– Teddy Xidas, president of US Airways’ flight attendants union, contrasting members in Pittsburgh with those in Charlotte. (2004)


The state of the state in the State of the Union

When President Obama singled out Kathy Proctor, the furniture worker turned Forsyth Tech biotechnology student, it marked the fifth time North Carolina has been mentioned [search here] in a State of the Union address.

In the very first such address, in 1790, George Washington waited only one sentence before listing “the recent accession of the important state of North Carolina to the Constitution of the United States (of which official information has been received)” among those “circumstances auspicious in an eminent degree to our national prosperity.”

But more than two centuries would pass before North Carolina received another presidential nod. (A long time between drinks, some might say.) Bill Clinton put in a plug for Jim Hunt’s educational advances in 1997 and again in 1999. Then Obama in 2010 cited the jobs created by Celgard, a Charlotte battery manufacturer.

Still, despite this recent rush of attention, no State of the Unionist but Washington has ever gone so far as to call North Carolina  “important.”

George Washington, packing heat from Charlotte?

“The rifle became so popular in the South that a factory for making the hunting rifle was established at Charlotte, N. C., about 1740. The founders came from Leman’s Rifle Factory at Lancaster, Pa….

” ‘General Washington’s favorite weapon was the rifle,’ says George W. Park Custer, in a…   memorandum printed… for private distribution…. ‘His was presented to him in 1787 [and] was made in Charlotte, N. C. It is four feet in length of the barrel, and the entire piece is handsomely mounted with silver. The lock is beautiful work. I have known the General to kill a deer at 150 yards with this rifle.’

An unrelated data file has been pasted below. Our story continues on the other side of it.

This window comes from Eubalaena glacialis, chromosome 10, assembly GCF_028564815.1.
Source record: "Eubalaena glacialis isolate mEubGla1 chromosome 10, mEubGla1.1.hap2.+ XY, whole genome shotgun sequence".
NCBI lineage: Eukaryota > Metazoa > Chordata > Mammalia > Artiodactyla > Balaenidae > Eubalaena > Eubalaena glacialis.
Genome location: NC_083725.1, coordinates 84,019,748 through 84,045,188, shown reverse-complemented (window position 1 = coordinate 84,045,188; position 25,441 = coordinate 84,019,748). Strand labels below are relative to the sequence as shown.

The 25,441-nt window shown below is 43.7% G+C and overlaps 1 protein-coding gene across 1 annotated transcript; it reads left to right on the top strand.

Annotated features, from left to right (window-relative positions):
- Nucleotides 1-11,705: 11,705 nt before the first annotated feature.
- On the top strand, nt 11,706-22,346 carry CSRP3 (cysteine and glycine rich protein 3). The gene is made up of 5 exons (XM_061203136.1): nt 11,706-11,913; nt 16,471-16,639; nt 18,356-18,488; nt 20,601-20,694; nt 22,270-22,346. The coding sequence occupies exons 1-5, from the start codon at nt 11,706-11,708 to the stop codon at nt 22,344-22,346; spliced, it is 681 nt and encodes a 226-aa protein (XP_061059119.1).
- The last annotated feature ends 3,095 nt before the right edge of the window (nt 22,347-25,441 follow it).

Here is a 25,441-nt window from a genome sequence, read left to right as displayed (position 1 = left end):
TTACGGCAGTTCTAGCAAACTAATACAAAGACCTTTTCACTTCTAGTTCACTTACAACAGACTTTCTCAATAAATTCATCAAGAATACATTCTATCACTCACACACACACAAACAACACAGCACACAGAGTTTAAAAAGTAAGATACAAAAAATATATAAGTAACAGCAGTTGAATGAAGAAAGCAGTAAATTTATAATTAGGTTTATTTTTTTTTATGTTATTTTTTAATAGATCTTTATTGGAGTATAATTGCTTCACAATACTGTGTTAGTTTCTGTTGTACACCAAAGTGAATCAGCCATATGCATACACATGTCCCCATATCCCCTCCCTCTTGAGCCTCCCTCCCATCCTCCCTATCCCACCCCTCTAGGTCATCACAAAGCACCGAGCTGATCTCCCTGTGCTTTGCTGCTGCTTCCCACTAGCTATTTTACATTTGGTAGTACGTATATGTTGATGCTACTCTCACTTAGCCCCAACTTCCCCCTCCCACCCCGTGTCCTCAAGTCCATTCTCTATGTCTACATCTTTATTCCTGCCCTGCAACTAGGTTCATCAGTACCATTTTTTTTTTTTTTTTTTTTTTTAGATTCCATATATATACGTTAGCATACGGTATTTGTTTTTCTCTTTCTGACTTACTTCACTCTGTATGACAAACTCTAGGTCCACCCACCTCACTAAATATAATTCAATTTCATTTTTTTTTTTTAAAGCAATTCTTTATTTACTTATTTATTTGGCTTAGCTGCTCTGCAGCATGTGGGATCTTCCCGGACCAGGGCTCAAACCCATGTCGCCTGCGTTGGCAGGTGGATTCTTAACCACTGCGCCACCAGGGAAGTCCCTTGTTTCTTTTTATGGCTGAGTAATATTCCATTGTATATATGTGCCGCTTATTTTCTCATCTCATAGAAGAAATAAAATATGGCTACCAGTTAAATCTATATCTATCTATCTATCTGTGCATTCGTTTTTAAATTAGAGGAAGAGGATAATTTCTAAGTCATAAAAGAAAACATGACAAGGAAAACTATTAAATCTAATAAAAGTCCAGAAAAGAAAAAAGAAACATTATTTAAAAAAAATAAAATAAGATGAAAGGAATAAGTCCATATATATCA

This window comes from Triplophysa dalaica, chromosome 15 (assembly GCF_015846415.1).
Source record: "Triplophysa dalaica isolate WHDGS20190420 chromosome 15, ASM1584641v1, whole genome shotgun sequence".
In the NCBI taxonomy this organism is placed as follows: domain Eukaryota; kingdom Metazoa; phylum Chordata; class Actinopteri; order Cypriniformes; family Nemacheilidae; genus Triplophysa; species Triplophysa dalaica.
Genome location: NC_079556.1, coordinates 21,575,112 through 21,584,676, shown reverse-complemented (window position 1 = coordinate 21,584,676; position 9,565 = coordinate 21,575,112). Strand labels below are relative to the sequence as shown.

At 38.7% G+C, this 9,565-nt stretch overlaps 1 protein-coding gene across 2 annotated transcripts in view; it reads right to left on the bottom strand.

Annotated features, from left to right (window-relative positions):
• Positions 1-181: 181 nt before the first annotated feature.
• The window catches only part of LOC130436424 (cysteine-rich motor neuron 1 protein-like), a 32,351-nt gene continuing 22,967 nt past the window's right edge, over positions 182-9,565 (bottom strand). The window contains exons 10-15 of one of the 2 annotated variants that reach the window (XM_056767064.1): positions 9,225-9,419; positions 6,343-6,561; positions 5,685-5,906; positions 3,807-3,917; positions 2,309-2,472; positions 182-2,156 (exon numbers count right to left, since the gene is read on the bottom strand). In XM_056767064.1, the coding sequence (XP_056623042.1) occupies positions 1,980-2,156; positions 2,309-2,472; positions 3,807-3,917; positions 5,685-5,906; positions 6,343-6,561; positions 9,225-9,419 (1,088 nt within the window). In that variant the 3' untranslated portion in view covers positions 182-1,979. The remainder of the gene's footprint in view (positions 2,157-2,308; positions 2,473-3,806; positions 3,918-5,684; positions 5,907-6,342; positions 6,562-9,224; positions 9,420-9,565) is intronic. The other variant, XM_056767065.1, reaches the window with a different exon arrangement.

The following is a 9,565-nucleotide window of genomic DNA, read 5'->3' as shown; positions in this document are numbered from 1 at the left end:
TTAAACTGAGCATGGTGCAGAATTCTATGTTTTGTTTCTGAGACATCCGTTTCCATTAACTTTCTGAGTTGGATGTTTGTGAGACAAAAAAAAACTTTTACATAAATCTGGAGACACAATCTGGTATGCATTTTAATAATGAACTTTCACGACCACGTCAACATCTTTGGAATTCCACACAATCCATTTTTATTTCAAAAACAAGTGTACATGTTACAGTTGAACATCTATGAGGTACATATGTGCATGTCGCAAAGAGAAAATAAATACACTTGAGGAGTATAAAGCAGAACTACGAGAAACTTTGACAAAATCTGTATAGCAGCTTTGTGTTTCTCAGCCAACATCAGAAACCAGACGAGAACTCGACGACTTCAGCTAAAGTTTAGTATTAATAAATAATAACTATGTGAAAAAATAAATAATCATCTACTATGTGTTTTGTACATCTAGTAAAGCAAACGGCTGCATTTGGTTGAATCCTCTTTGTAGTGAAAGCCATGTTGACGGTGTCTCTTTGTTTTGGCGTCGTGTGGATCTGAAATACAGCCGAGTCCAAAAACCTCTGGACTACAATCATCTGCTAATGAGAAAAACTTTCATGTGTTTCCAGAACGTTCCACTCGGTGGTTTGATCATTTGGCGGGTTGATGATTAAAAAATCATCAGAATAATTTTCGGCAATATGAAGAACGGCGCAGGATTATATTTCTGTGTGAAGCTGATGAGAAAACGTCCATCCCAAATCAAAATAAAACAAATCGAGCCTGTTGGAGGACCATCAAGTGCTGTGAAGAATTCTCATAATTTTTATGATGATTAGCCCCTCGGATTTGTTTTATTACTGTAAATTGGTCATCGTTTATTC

“This same Charlotte rifle-making firm in 1777 presented General Washington with the finest and undoubtedly the first pair of rifle pistols ever made in America. They had twelve inch barrels carrying four ounce balls and would shoot with the accuracy of a rifle at fifty or sixty feet. They saved the General’s life at Germantown [in October 1777] but that story, though a most interesting one, does not belong here.”

— From the Washington Post, June 16, 1901 (as quoted in “Hornets’ Nest” by LeGette Blythe and Charles Raven Brockmann [1961])

A colorful and intriguing account indeed, but I’ve been unable to turn up any supporting evidence on Washington’s weaponry (or on George W. Park Custer).

This caution flag is from an online bio of Henry E. Leman (1812- ), a gunsmith in Lancaster County, Pa.:

“Claims have been made on a number of occasions that gunsmiths named Leman worked in Lancaster County in the eighteenth century…. The records of the Lancaster County Court House do not support the hypothesis of Leman production before the time of Henry E. Leman.”

Thoughts, anyone?

UPDATE: Internet findings suggest “Charlotte, N.C.” was actually  Charlottesville, Va. Alas.… And “George W. Park Custer” was almost certainly George W. Parke Custis, Washington’s step-grandson and adopted son.